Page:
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The Cure For Jack of All Trades Mania Broken Down

7. August 2019 21:47

By: John Lindsay, New Breed Furniture LLC
In my last entry I shared an acronym I came up with that helps simplify what any kind of business owner needs to focus on, and here it is: 

Administration

M  Marketing and Sales

O  Operations

R  Research and Development

Investment and Intellectual Property

But before I give an in-depth explanation, my editor suggests I explain a little about
my own woodworking history. 

As the owner and principal designer of New Breed Furniture LLC, I have been developing for the last ten years a complete line of furniture including chairs, stools, benches, side tables, coffee tables, dining tables, conference tables, desks, dressers, credenzas, consoles, shelving systems and more all based on one beautiful innovation, the Petalply knuckle joint.

This discovery came after close to a year of research and development working with hundreds of 1/10th scale models and full-scale prototypes, searching for a wood-centric manufacturing system that also made for a great design language. Happily, something truly original and beautiful was realized. Structural components such as legs, arms, and stretchers combine and rotate around a structural dowel/tenon, maximizing glue surface while stabilizing each component, eliminating cupping or bowing of the wood. 

The tabletops defy the norm by not merely sitting over a base, but rather by spanning between component parts, resulting in a fully integrated monolithic structure. Add to that the creative use of penetrations in each piece that both allow for seasonal wood movement while freeing light and space to travel through and around each piece, creating a highly sculptural experience.

The effect is an amazingly strong structure that proves to be eye-catching, truly an example of beautiful forms defined by function. The shapes of the different components resemble the petal of a flower, and the layered glued components with alternating grain act like a muscular alpha plywood, thus its name “Petalply”. 

Of course my work includes other joinery techniques, each chosen because they are the best solution to the varied challenges of building furniture for so many situations, such as tongue and groove as the principle joint for all the case work, for both boxes and drawers. And then there is also my fascination with thick alternating solid wood veneers that are pressed and engineered to be both stable and durable, combining three, five, and seven veneers for different applications like doors and table slabs.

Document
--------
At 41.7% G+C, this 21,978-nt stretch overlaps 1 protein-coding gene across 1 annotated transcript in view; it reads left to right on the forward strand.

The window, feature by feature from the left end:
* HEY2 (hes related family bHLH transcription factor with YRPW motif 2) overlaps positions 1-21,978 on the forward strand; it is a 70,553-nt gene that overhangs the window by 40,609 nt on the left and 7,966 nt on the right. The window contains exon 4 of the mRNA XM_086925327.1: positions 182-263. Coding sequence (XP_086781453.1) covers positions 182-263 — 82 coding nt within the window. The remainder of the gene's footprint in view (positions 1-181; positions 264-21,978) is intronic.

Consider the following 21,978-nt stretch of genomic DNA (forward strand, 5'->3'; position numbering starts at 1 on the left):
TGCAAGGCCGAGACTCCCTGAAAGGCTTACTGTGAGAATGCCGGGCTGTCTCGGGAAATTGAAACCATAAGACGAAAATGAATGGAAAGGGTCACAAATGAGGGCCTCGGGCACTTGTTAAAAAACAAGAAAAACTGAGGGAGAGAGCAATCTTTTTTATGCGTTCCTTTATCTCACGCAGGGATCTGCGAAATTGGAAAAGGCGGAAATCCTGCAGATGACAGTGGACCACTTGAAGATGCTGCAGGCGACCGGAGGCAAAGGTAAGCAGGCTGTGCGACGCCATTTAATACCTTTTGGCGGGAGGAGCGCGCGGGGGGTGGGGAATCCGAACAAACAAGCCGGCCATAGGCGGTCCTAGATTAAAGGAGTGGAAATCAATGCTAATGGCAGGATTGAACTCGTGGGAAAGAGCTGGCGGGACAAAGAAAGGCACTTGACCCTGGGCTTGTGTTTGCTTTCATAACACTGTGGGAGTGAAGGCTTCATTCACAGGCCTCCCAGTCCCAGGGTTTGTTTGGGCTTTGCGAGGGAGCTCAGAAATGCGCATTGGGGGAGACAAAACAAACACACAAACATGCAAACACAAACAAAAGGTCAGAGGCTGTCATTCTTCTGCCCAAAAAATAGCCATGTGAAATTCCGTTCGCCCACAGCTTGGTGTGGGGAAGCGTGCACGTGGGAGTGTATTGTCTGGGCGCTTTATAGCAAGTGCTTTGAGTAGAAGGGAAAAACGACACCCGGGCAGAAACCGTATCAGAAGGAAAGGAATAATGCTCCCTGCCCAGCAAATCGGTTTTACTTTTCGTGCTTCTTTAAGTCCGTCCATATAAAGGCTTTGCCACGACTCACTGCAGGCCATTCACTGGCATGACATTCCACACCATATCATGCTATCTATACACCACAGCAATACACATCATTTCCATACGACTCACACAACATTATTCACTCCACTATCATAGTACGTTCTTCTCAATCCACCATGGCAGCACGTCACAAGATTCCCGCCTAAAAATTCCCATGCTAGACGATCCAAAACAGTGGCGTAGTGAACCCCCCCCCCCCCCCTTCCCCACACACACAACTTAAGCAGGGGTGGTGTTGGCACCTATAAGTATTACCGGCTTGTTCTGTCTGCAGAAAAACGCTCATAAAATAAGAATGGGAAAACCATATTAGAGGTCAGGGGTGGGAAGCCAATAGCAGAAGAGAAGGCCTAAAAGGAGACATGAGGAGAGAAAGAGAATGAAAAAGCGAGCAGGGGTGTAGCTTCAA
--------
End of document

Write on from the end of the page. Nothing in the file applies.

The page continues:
But it has been the Petalply joint that has been my main interest for this many years, so much so that it is almost embarrassing. I’m kidding when I say that, but there is a strange relationship in which I feel I am more its apprentice than I its inventor. Please forgive me if I belabor and gush about this work, but its been truly pleasurable pleasing customers employing it for so long.

The truth is, I’m yet to get sick of the process, I’m talking after tens of thousands of hours later, and it keeps proving a reliable technique for so many situations. Anyway, when you find a process that you love that offers great results, hang on to it, and double down on it, that’s what I’ve done with this. So, if you get a chance to search through my website, www.newbreedfurniture.com, and follow my social media you can judge for yourself if you think I’ve invested in something worth while, and if so then maybe what I will be continuing to write here might be worth reading, or not? 

To circle back around, in my last entry I proposed five questions: 

A Whether furniture, cabinetry, and millwork companies ever go back and analyze what parts of their initial estimates and systems for bidding were accurate?

M How to spend marketing dollars and time?

O How to use the shop floor in concert with the available storage to get best performances and build the best products?

 R How should a smaller to medium scale artisanal manufacturer continue developing their product line’s design languages while filling orders, collecting money, packaging and shipping, etc?

 I  Can you imagine being a venture capital fund that made strategic investments in parts of your business, expecting to see real return on investment?

Sadly I will have to tackle these questions in the coming editions, for now I must get a material order placed for my next exciting new commission, a new series of desks, a large wall console, custom conference and lounge tables for a company located in Bozeman, MT, Jelt HQ. In fact plan on reading about this too in the next installment. 

John Lindsay is President of New Breed Furniture LLC. Reach him at john@newbreedfurniture.com 847-946-7867. www.newbreedfurniture.com

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